A photo of Mars from NASA's Viking spacecraft, which launched in 1975.
This Mars photo from ESA's Mars Express spacecraft was taken on Dec. 15, 2012, and beamed to Earth on Dec. 18. The spacecraft was 9.761 kilometers from Mars at the time.
This new image of Mars taken by NASA's Mars Reconnaissance Orbiter shows an optical illusion. What appears to be trees rising from the Martian surface are actually dark streaks of collapsed material running down sand dunes due to carbon dioxide frost evaporation. The image was released in Jan. 2010.
Some believe we could 'terraform' Mars to make it more like Earth, eliminating the need for protective habitats for future human colonizers.
(Left) This 1894 map of Mars was prepared by Eugene Antoniadi and redrawn by Lowell Hess. (Right) A Hubble Space Telescope photo of Mars shows the modern view of our neighboring planet.
A comparison of the sizes of planets Venus (left), Earth and Mars.
Mars' 3.7 billion-year-old Eberswalde crater can be seen here in relief. The crater offer more proof that liquid water once flowed on Mars.
Hubble image of Mars taken on October 28, 2005. This image shows a 930-mile long dust storm raging across the equator.
Mars' largest moon Phobos, as seen during a recent flyby performed by the European spacecraft Mars Express.
The ESA spacecraft Mars Express took this image of Phobos on March 7, 2010. This image has been enhanced for seeing features in the less-illuminated part of the moon.
This image was acquired by the Mars Express High-Resolution Stereo Camera on 17 May 2010 and shows a part of the northern polar region of Mars at the northern hemisphere summer solstice.
NASA has selected Gale crater as the landing site for the Mars Science Laboratory mission.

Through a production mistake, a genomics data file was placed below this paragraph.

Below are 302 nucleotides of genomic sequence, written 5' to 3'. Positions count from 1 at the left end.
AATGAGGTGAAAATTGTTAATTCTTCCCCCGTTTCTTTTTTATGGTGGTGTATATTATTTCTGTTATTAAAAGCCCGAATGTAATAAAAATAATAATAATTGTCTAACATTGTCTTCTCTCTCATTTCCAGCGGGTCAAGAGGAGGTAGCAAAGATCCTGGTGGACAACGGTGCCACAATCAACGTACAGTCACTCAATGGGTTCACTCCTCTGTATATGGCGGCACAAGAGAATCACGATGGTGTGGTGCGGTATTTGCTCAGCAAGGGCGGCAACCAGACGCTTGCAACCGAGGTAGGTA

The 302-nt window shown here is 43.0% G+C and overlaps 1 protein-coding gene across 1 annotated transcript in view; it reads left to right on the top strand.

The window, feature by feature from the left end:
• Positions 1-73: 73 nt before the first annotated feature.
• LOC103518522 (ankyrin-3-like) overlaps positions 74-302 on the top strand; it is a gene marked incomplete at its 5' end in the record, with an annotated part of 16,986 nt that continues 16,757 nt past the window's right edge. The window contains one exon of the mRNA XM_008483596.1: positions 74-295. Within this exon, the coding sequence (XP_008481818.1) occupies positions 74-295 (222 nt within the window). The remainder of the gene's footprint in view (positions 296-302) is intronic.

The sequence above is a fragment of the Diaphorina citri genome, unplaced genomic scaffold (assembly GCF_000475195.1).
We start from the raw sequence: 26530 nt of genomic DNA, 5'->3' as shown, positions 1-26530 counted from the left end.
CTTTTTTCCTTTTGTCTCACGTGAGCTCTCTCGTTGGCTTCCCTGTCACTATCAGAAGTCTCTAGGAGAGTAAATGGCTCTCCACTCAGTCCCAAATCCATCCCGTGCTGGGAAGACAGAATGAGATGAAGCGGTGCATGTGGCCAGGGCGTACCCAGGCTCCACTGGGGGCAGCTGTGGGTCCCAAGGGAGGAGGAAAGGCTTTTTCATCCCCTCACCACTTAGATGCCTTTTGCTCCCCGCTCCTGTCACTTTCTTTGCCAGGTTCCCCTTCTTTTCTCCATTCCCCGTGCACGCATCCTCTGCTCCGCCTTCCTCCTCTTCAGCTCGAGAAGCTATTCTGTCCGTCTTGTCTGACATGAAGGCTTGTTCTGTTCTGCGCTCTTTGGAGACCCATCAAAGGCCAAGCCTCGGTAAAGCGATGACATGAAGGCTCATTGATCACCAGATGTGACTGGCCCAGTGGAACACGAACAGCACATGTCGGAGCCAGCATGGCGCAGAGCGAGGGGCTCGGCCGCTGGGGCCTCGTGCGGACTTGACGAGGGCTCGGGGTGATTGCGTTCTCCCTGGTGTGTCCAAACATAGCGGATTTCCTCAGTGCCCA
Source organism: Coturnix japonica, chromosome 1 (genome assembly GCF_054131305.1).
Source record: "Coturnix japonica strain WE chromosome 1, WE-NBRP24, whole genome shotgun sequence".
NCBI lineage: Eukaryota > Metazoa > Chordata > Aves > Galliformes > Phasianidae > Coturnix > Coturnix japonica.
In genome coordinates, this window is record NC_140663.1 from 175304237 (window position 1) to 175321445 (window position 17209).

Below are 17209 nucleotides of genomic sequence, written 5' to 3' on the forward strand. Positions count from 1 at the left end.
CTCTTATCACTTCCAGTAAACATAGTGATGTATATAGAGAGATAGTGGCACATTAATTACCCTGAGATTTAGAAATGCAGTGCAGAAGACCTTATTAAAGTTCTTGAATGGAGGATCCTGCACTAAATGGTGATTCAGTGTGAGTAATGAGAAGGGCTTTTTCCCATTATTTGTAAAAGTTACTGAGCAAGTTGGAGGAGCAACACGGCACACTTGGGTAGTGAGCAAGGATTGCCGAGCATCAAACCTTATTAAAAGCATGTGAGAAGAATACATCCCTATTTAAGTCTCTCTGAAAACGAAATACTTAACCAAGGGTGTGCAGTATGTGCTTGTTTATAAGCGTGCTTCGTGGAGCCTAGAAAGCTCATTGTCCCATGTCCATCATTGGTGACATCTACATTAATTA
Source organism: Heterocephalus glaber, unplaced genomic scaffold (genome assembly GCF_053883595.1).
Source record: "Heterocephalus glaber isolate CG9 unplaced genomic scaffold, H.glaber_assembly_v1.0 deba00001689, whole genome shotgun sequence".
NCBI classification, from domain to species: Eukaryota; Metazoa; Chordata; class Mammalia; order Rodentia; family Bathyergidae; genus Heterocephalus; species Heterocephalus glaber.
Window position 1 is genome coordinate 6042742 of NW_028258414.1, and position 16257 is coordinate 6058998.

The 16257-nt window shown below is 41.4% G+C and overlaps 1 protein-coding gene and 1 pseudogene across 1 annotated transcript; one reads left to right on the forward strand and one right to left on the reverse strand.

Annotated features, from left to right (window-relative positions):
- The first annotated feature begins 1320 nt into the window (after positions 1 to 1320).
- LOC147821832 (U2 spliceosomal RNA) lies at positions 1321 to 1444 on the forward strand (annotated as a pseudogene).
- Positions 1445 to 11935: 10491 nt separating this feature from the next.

Photo taken of the Gandhi face geologic feature by the Mars Reconnaissance Orbiter.
Valles Marineris, the grand valley of Mars, extends over 1,800 miles (3,000 kilometers) long, spans as much as 370 miles (600 kilometers) across, and plunges as much as 5 miles (8 kilometers) deep.
The original 'Face on Mars' image taken by NASA's Viking 1 orbiter, in grey scale, on July, 25 1976. Image shows a remnant massif located in the Cydonia region.
A view of Mars' three large Tharsis Montes volcanoes, which lie in a straight line. Olympus Mons, the largest known volcano in the solar system, is at upper left.
Phoenicis Lacus has an area of 8100 sq km (59.5 x 136 km), which corresponds to the size of Corsica. This image was obtained on July 31, 2010 using the High-Resolution Stereo Camera (HRSC) on ESA's Mars Express spacecraft.
The mounds shown here, located in the Southern Acidalia Planitia, range in size between 20 and 500 meters in diameter.
Bull's-eye impact crater.
Melting glaciers spawned rivers on Mars as recently as several hundred million years ago. This image shows a river that sprang from a past glacier from an unnamed crater in Mars’ middle latitudes. Full Story.